Most of us have experienced the feeling of wanting to scream at the top of our lungs when stressed at the office. It can happen when a meeting has been pushed up a few hours (and you're still not prepared) or your boss decides to dump more work on your desk. While we don't have control over those stressors, we can work to control our reaction to help manage stress for our own good and for the good of our workplace.
"Not every stressful situation will initiate the same response," says Lyle Cameron, leadership effectiveness expert and president of Quotient Factor Inc. "But, generally, our reactions will either fall into the fight or flight category. Unfortunately, those reactions can heighten stress and become part of a stress-inducing cycle that never gets resolved." But by knowing and understanding your style under stress, you start making positive changes.
The work style pendulum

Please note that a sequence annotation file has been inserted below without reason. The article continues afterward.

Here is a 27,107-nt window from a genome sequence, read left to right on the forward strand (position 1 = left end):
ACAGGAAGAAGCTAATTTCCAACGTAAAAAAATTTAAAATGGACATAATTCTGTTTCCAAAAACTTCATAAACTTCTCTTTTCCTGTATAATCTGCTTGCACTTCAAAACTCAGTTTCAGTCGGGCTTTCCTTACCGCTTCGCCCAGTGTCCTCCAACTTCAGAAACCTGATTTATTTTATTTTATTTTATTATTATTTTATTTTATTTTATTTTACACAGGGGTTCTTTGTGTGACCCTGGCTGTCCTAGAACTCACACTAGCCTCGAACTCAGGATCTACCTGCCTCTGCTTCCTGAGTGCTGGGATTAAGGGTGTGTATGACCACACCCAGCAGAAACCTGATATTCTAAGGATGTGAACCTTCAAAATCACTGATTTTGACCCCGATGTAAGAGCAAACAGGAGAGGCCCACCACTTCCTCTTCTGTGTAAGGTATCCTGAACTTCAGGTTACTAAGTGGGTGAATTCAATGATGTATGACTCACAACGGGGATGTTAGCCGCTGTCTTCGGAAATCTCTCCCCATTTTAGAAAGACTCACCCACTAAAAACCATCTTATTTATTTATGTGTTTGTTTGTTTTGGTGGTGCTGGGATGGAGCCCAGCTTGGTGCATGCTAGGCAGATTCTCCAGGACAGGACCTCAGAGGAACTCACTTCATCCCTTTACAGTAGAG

To help determine your work style under stress, here are 14 statements that require your "yes" or "no" response. When you're done, the pendulum will tell you if you swing towards flight or a fight during a stress situation.
Does this sound like you?
You don't return phone calls, emails or texts because you don't want to deal with the co-worker who sent them.
When losing control of a conversation, you interrupt co-workers so that you can bring the conversation back to where you think it should be.
If you're having a problem with a co-worker, you avoid contact with them.
You wait for "just the right time" to have a difficult conversation with someone.
You exaggerate your arguments to get your points across. (For example, you may inflate a statistic to make your view sound correct.)
When a co-worker's comment catches you off guard, you make forceful, seemingly attacking remarks.
You don't give your opinion when dealing with stressful subjects.
You change the subject when a touchy topic comes up.
You don't hesitate to tell a co-worker they said something or did something you think is stupid or silly.
You usually soften tough news or subjects by using weak or insincere compliments.
During a heated discussion, you get tough with other co-workers to make them see your point.
During a heated discussion, you use arguments or make points that may insult or hurt a co-worker.
When frustrated, you use jokes, sarcasm or inappropriate remarks rather than say what you really think.
You would rather resolve issues one way or another rather than have them linger.